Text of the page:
\begin{proposition}\label{paramofplane} (i) The following formulae give a three integer
parameter solution of (\ref{eq1}):
\begin{equation}\label{peqabc}
\begin{cases}
a=-x_1^2+x_2^2+x_3^2-2x_1x_2-2x_1x_3\\
b=x_1^2-x_2^2+x_3^2-2x_xx_1-2x_2x_3\\
c=x_1^2+x_2^2-x_3^2-2x_3x_1-2x_3x_2\\
d=x_1^2+x_2^2+x_3^2
\end{cases},\ \ x_1,x_2,x_3\in \mathbb Z.
\end{equation}
\par
(ii) Every nontrivial primitive solution of (\ref{eq1}) is of the
form (\ref{peqabc}) with $x_1,x_2,x_3 \in \mathbb
Z[\frac{1}{\sqrt{k}}]$ with $k=(3d-a-b-c)/2\in \mathbb N$.
\end{proposition}
\noindent \begin{proof}For the first part of this proposition, one
can check that $a$, $b$, $c$ and $d$ given by (\ref{peqabc}) satisfy
(\ref{eq1}). For the second, we assume that $(a,b,c,d)$ is a
primitive solution of (\ref{eq1}) not equal to $(1,1,1,1)$. Then we
can introduce $x_1=(d-a)t$, $x_2=(d-b)t$, $x_3=(d-c)t$ where $t\in
\mathbb R$ such that $x_1^2+x_2^2+x_3^2=d$. This gives
$$\begin{array}{c}
\displaystyle t^2=\frac{d}{(d-a)^2+(d-b)^2+(d-c)^2}=\frac{d}{6d^2-2d(a+b+c)}=\\
\\
\displaystyle
\frac{1}{2(3d-a-b-c)}=\frac{1}{2}\frac{t}{x_1+x_2+x_3},
\end{array}$$
\noindent and so $t=\frac{1}{2s}$ with
$s=x_1+x_2+x_3=\sqrt{(3d-a-b-c)/2}$. Every primitive solution of
(\ref{eq1}) must have $a$, $b$, $c$, and $d$ all odd numbers as we
have observed. This makes $k=(3d-a-b-c)/2$ an integer. Since $3d>
a+b+c$ is equivalent to
$3(a^2+b^2+c^2)-(a+b+c)^2=(a-b)^2+(b-c)^2+(a-c)^2> 0$, it follows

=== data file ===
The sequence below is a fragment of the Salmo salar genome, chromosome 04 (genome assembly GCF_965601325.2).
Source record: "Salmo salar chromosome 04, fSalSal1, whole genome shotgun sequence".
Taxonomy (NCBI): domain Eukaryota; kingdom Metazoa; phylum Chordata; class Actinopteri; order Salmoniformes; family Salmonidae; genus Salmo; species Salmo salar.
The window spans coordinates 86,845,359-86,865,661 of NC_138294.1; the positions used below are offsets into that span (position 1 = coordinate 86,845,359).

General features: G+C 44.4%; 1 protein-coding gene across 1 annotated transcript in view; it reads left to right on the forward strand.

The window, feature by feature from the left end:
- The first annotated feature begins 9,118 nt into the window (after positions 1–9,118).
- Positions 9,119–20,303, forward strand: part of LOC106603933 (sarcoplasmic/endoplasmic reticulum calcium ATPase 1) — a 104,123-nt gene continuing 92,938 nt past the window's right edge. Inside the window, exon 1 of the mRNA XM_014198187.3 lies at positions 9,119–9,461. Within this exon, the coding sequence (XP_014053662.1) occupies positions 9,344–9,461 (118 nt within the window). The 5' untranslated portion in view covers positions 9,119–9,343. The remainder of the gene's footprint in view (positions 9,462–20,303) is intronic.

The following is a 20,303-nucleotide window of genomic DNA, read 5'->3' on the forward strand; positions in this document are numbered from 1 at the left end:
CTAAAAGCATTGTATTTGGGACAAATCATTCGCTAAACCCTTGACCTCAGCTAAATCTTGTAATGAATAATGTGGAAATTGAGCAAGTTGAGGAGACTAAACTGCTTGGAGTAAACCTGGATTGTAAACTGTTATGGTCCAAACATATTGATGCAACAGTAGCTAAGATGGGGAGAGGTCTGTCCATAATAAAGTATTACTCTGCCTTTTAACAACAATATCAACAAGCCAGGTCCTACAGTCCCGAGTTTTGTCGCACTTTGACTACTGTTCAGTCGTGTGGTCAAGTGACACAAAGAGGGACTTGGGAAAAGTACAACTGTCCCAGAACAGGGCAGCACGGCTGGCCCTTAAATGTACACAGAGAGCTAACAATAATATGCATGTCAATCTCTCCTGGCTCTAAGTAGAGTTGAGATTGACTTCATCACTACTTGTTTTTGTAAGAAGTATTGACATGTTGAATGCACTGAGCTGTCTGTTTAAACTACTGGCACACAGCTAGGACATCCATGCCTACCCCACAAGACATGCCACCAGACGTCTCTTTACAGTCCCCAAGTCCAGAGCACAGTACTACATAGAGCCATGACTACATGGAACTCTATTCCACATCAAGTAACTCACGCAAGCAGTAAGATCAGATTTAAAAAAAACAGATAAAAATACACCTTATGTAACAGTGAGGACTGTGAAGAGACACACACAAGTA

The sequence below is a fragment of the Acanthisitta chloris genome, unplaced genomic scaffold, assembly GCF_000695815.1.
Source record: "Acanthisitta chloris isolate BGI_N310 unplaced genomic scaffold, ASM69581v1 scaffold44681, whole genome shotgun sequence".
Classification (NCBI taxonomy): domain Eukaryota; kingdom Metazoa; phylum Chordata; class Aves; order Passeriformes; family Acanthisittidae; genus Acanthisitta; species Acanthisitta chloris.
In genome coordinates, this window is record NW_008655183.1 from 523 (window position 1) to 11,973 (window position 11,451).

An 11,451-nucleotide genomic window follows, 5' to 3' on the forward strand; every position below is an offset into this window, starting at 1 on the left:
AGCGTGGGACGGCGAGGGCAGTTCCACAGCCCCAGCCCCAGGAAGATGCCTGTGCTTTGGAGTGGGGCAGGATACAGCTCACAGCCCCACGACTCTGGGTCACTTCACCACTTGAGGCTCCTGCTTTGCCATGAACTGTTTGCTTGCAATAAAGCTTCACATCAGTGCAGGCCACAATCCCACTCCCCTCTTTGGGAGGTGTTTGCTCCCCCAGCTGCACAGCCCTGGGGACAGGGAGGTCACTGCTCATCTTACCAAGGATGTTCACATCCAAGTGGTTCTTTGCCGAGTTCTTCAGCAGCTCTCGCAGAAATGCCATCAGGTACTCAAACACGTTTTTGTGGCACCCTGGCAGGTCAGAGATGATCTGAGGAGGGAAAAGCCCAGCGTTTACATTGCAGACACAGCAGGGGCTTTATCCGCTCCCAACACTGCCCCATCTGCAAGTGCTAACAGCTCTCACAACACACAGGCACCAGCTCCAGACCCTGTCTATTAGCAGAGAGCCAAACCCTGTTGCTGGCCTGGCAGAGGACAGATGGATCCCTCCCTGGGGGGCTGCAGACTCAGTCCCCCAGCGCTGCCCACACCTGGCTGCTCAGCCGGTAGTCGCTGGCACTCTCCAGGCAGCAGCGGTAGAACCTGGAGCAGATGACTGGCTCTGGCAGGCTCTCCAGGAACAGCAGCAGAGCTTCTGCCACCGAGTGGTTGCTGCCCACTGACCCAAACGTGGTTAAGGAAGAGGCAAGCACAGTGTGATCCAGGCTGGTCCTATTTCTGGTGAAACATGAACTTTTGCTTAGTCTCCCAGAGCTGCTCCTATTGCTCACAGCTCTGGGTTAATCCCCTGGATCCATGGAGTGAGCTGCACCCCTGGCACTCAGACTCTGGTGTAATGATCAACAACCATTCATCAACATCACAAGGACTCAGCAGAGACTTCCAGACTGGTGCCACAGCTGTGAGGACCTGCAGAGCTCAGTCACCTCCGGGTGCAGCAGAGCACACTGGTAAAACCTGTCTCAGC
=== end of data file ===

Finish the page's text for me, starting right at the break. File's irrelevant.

that $k\in \mathbb N$. Then, for instance, $x_1=\frac{d-a}{2}
\frac{1}{\sqrt{k}}\in \mathbb Z[\frac{1}{\sqrt{k}}]$ because $d-a$
is even. Therefore, in general, every nontrivial primitive solution
of (\ref{eq1}) is of the form (\ref{peqabc}) with $x_1,x_2,x_3 \in
\mathbb Z[\frac{1}{\sqrt{k}}]$.\end{proof}
\vspace{0.1in} \noindent {\bf Example:} The following example shows
that (\ref{peqabc}) does not cover all solutions of (\ref{eq1}).
Suppose $a=5$, $b=11$, $c=19$ and $d=13$. As we have seen in the
proof of Proposition~\ref{paramofplane}, $x_1$, $x_2$, $x_3$ in
(\ref{peqabc}) are uniquely determined: $x_1=\frac{4}{\sqrt{2}}$,
$x_2=\frac{1}{\sqrt{2}}$ and $x_3=-\frac{3}{\sqrt{2}}$.
\vspace{0.1in} \noindent Although formulae (\ref{peqabc}) provide
infinitely many solutions of (\ref{eq1}), the following proposition
brings additional information about its integer solutions.
\begin{proposition}\label{sofabcfedodd} The equation (\ref{eq1}) has non-trivial
solutions for every odd integer $d\ge 3$.
\end{proposition}
\noindent \begin{proof} If $d=2p+1$ for some $p\in \mathbb Z$,
$p\ge 1$, then $3d^2=3[4p(p+1)+1]= 8l+3$ which shows that
$3q^2\equiv 3$ (mod 8). From Gauss's Theorem about the number of
representations of a number as a sum of three squares
(\cite[Thm.\ 2, p.\ 51]{gr}), we see that the number of representations of
$3d^2$ as a sum of three squares is at least 24. Here, the change of
signs is counted so each solution actually generates eight solutions
by just changing the signs. Also, the six permutations of $a$, $b$
and $c$ get into the counting process. So, there must be at least
one solution which is nontrivial since the solution
$3d^2=d^2+d^2+d^2$ generates only eight solutions by using all
possible change of signs.~\end{proof}
{\bf Remark:} One can generate an infinite family of solutions of
(\ref{eq1}) by reducing it two separate equations, say for example
$146=3d^2-c^2$ and $ a^2+b^2=146$. The second equation admits as
solution, for instance, $a=11$ and $b=5$. The first equation has a
particular solution $d=7$ and $c=1$. Then one can use the recurrence
formulae to obtain infinitely many solutions of $146=3d^2-c^2$:
$$d_{n+1}=2d_n+c_n,\ \ c_{n+1}=3d_n+2c_n\ for\ n\in \mathbb N$$ and
$d_1=7$, $c_1=1$. A simple calculation shows that